In the latest edition of BirdLife Magazine out of Cornell University’s Ornithology Lab, there is a compelling article on the race in Africa to save the African Vulture. It was very moving to read it so soon after discovering the women of the Hargila Army in Assam and their literal saving of the General Adjutant, a stork that also consumes carrion and helps keep disease at bay. The article stresses that vultures are the most endangered raptors in the world. While you might not be familiar with the African Vulture or the General Adjutant, you probably are aware of the California condor. Vultures exist in almost every country. They are crucial part of the food chain and play an important role in the environment. This is why conservation biologists around the world are screaming out for change to save them!

In Africa alone, seven of the ten vulture species are endangered. Many of the issues that threaten the vultures also impact other species. However, in India and parts of Africa, the vulture population dropped by as much as 99%. The author of the article noted that this is ‘apocalyptic’. We are familiar with causes such as habitat loss, electrocution from hydro poles, collisions with buildings and vehicles, the lead used in fishing and hunting equipment, scarcity of food, as well as egg collecting. There are several other threats to the vultures in Africa. One of them is rock climbing and disturbing the nests. Another is the trade in vulture body parts which are used for good luck charms in Africa. The head is believed to bring good luck in business while other parts are used as talismans. The birds are directly poisoned. The last is the impact of the veterinary use of NSAIDs. What is NSAID poisoning? Have you ever heard of it? I certainly knew about its use because I cannot drink milk or eat meat unless it is organic but, I was not aware of its impact on bird populations such as vultures. It is wonderful to learn something new each day! Although I prefer if it is something happier.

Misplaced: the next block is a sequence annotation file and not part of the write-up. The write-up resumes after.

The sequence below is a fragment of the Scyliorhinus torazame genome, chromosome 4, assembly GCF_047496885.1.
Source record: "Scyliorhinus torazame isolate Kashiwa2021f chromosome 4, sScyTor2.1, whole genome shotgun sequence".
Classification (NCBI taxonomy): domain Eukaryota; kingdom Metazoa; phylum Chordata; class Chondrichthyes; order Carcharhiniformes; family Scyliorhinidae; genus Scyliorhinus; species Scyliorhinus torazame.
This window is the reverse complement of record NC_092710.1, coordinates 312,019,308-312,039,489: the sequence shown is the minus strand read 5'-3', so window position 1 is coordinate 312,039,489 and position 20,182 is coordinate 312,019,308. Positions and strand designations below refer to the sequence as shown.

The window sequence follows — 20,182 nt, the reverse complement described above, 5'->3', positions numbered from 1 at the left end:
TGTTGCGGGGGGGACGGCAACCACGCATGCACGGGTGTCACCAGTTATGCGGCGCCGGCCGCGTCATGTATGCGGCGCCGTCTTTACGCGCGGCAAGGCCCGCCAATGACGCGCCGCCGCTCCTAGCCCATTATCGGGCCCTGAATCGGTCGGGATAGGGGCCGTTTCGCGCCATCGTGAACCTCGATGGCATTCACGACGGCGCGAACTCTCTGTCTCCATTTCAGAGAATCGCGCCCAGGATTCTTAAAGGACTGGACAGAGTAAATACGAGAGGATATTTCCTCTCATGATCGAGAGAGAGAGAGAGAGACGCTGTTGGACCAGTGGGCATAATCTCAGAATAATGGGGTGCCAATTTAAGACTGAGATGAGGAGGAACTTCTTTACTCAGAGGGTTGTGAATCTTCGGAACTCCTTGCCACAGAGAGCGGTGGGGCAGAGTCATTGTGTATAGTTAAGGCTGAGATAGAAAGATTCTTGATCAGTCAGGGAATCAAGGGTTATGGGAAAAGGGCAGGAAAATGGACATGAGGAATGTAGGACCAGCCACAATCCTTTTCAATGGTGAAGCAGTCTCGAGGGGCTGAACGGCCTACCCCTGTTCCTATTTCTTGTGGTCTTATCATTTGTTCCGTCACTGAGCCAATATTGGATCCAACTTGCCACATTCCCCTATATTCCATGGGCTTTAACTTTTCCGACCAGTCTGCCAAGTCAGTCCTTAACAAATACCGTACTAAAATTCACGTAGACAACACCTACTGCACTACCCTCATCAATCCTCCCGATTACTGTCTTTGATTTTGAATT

The image below shows the many animals and birds that compete for the small amount of food available in Africa.

“Environment of the Hyena Jackal Vulture Group” by Ryan Somma is licensed under CC BY-SA 2.0

NSAIDs are cheap pharmaceuticals given to cattle to relieve them of their pain and to increase their milk production. They are anti-sterodial. It has long been recognized that the industrial dairies in the US keep the cattle in small pens, standing all day on concrete that causes excruciating pain. These cows are also given treatments to increase their milk production. The life of the cow that never gets to explore and eat grass is traumatic and their longevity is significantly reduced.

The efforts in Africa to eliminate the use of veterinary grade NSAIDs as well as captive-breeding programmes are showing promise. Fencing and satellite tracking is gaining ground. Biologists say that it is time to think ‘bigger’. At the same time, the growth in traditional beliefs is spreading in Africa, alongside the use of more modern pesticides. The author states, however, ‘That for all the bad news, conservationists have taken heart from the fact that the decline in African vultures has been slower than the extraordinary rapid collapse that occurred in Asia’.

“African safari, Aug 2014 – 042” by Ed Yourdon is licensed under CC BY-NC-SA 2.0